Eduardo Frei Montalva, former President of Chile. Attribution: Biblioteca del Congreso Nacional, licensed under Creative Commons (CC BY 3.0 CL)
For the past half-century, the West has lived in a liberal age. Whether left or right-wing, Democratic or Republican, Labour or Conservative, successive governments have made it their mission to free individuals from the shackles of traditional social, economic, cultural and political structures. Whether welfare payments have been increased or decreased, taxes raised or lowered, the justification is usually the advancement of individual liberty. What it means to be free is contested, rather than the merits of freedom versus other goods.
The prioritisation of this liberty over any teleology sets liberalism apart from other ideologies. Instead of pre-supposing a particular conception of the good life, liberalism seeks to give everybody the freedom to pursue their full measure of happiness. The notion of the common good is treated with disdain and fear. According to Ayn Rand, it represents “the good of some men taking precedence over the good of others, with those others consigned to the status of sacrificial animals".
But in recent years, liberalism has been challenged. Populists from Donald Trump to Matteo Salvini have rocked the democratic order. In response to these challenges, mainstream politicians have begun to ditch certain liberal concepts. Kier Starmer’s new slogan, “Prosperity, Security, Respect”, has sought to broaden the political discourse beyond freedom. The Conservative think-tank Onward has called for a new politics to address insecurities and promote belonging. In their words, voters are craving “protection from the accelerating headwinds of globalisation and social reform, not yet greater exposure to the howling gales of changes”.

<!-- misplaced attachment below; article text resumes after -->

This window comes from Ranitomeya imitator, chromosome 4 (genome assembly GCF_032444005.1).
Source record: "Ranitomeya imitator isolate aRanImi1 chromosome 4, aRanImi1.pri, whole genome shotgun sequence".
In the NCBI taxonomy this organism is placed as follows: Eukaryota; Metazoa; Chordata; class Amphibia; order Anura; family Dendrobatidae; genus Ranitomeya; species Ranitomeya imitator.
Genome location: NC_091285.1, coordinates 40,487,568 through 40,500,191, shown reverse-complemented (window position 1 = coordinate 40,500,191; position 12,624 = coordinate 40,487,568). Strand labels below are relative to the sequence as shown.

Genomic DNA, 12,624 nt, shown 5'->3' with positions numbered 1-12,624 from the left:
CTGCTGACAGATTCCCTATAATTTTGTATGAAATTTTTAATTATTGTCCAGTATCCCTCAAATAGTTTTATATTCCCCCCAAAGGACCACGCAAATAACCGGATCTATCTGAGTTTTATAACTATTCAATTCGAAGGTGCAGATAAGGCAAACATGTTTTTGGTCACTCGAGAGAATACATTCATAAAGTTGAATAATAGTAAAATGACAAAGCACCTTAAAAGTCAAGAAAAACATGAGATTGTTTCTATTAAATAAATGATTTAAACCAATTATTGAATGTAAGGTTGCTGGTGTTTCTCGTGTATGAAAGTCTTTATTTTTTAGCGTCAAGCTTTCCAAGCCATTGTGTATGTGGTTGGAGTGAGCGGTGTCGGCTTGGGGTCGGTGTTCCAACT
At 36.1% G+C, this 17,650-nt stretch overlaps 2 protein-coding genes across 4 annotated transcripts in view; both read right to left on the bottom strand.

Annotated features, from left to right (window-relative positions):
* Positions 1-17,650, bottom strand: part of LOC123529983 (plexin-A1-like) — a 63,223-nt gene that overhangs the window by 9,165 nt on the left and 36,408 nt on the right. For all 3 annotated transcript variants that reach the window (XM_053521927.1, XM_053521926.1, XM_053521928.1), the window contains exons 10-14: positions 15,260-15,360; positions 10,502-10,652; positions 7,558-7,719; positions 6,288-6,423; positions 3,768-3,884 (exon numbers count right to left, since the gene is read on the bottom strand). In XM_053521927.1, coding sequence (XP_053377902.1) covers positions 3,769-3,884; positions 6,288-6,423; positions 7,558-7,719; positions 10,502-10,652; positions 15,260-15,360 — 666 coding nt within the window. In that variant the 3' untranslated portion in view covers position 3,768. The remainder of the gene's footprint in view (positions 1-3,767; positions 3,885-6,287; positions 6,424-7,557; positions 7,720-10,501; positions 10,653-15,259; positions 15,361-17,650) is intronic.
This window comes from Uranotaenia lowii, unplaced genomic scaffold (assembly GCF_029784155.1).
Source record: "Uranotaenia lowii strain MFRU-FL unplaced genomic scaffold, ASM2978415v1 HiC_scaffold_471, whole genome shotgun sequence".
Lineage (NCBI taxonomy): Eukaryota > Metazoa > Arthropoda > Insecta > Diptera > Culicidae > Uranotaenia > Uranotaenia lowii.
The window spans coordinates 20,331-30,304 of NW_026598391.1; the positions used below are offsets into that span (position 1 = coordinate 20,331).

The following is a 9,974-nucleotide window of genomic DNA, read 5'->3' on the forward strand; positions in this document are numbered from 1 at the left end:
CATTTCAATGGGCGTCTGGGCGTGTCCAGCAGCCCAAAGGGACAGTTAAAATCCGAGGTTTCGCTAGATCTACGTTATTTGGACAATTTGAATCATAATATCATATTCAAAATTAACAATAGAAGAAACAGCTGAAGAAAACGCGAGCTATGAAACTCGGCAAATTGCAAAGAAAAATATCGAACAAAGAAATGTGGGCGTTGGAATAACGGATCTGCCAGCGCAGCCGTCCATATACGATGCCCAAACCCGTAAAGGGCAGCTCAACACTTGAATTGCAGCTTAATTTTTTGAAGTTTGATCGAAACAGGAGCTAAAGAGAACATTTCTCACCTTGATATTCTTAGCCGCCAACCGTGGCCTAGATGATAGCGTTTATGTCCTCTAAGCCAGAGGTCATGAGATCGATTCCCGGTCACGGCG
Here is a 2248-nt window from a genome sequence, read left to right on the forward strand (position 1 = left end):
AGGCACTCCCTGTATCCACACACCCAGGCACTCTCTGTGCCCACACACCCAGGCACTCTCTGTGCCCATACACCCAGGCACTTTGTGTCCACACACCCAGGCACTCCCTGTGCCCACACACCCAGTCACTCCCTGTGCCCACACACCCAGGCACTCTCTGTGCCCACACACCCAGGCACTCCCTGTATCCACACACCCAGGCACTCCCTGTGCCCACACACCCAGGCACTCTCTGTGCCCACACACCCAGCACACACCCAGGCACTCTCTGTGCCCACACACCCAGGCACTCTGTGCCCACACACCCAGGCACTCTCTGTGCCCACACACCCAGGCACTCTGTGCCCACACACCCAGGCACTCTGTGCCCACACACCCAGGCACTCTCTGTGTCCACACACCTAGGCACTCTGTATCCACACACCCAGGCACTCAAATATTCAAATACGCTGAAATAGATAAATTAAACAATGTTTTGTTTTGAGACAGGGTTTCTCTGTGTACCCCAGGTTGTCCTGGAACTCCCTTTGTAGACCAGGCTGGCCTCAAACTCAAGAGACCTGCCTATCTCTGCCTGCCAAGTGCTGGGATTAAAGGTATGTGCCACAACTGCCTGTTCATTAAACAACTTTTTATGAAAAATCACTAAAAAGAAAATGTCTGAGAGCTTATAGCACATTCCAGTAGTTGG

In November 2019, American Senator Marco Rubio - previously a fairly orthodox republican and market-liberal - gave a speech at the Catholic University of America where he called for “common good capitalism”. He slammed the American economy for leaving “millions of people unable to find dignified work and feeling forgotten, ignored and behind”. Rubio’s argument draws on Catholic social teaching; at several points, he quotes Pope Leo XIII, who believed the ultimate goal of any society was the improvement of its citizens and the creation of conditions by which they could live a dignified life.
Another devotee of Leo XIII is the former President of Chile, Eduardo Frei Montalva. Frei was born in Santiago in 1911 and went on to found the Falange Nacional (despite what the name suggests, it bore no allegiance to Franco), which would eventually morph into the Christian-Democratic Party of Chile. His politics drew heavily on Catholic social teaching. As theologian Thomas Massaro writes, this involves “carefully balancing the goods of the individual and of human society”. According to this view, individuals hold innate worth, and resources should be distributed to allow all people to live in a manner commensurate with that worth. Yet this cannot be equated to individualism; rights are paired with duties, for without those duties, human dignity itself can neither be achieved nor sustained. Unlike modern liberalism, Catholic social teaching embraces the idea of the common good.
For Frei society was more than just an aggregation of individuals. Its true value lay in the habits, obligations and solidarity that built up over time. In this respect, his inherent conservatism is obvious and reminiscent of Burke. Although, unlike Burke, Frei believed the state could play a critical top-down role in instigating and promoting community. In fact, his program, Promocion Popular, used public funds to create 20,000 civil society organisations, including residents committees, mothers centre’s and sports teams .
Upon assuming office in 1964, Frei was confronted by a series of longstanding socio-economic problems. Prominent among these was an unjust colonial-era land settlement. Millions owned tiny holdings while a small number of wealthy individuals held vast and often unused estates. Poverty was rife and hundreds of thousands lived in the vast shantytowns that ringed major cities. Chile’s education system left millions illiterate and granted opportunities to only a select few; just 60% of children reached their second year of primary school, while 20% reached secondary school, and only 0.2% would graduate .